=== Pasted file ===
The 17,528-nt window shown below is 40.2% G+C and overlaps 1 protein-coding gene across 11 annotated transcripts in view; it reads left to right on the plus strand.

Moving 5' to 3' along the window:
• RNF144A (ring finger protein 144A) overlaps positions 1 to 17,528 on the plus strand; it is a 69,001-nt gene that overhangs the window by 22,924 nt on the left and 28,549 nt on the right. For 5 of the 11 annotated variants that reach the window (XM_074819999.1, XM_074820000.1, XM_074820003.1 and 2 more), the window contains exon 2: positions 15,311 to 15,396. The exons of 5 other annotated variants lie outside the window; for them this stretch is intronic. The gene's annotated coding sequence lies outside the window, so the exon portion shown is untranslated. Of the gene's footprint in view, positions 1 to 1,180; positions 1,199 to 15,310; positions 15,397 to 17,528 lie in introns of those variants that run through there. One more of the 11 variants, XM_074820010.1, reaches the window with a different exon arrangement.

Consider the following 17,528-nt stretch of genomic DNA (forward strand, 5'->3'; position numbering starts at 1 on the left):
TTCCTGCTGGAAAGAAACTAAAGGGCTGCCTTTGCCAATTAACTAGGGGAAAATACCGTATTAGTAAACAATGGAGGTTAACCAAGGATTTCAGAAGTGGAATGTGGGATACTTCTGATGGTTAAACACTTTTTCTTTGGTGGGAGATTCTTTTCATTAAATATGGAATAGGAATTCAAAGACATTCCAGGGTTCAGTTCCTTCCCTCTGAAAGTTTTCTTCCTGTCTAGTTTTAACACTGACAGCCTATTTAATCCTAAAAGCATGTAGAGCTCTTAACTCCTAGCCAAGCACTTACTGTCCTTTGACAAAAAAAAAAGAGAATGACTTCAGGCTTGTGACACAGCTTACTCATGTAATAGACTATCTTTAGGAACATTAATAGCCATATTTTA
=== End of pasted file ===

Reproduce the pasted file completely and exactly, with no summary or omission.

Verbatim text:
The 17,528-nt window shown below is 40.2% G+C and overlaps 1 protein-coding gene across 11 annotated transcripts in view; it reads left to right on the plus strand.

Moving 5' to 3' along the window:
• RNF144A (ring finger protein 144A) overlaps positions 1 to 17,528 on the plus strand; it is a 69,001-nt gene that overhangs the window by 22,924 nt on the left and 28,549 nt on the right. For 5 of the 11 annotated variants that reach the window (XM_074819999.1, XM_074820000.1, XM_074820003.1 and 2 more), the window contains exon 2: positions 15,311 to 15,396. The exons of 5 other annotated variants lie outside the window; for them this stretch is intronic. The gene's annotated coding sequence lies outside the window, so the exon portion shown is untranslated. Of the gene's footprint in view, positions 1 to 1,180; positions 1,199 to 15,310; positions 15,397 to 17,528 lie in introns of those variants that run through there. One more of the 11 variants, XM_074820010.1, reaches the window with a different exon arrangement.

Consider the following 17,528-nt stretch of genomic DNA (forward strand, 5'->3'; position numbering starts at 1 on the left):
TTCCTGCTGGAAAGAAACTAAAGGGCTGCCTTTGCCAATTAACTAGGGGAAAATACCGTATTAGTAAACAATGGAGGTTAACCAAGGATTTCAGAAGTGGAATGTGGGATACTTCTGATGGTTAAACACTTTTTCTTTGGTGGGAGATTCTTTTCATTAAATATGGAATAGGAATTCAAAGACATTCCAGGGTTCAGTTCCTTCCCTCTGAAAGTTTTCTTCCTGTCTAGTTTTAACACTGACAGCCTATTTAATCCTAAAAGCATGTAGAGCTCTTAACTCCTAGCCAAGCACTTACTGTCCTTTGACAAAAAAAAAAGAGAATGACTTCAGGCTTGTGACACAGCTTACTCATGTAATAGACTATCTTTAGGAACATTAATAGCCATATTTTA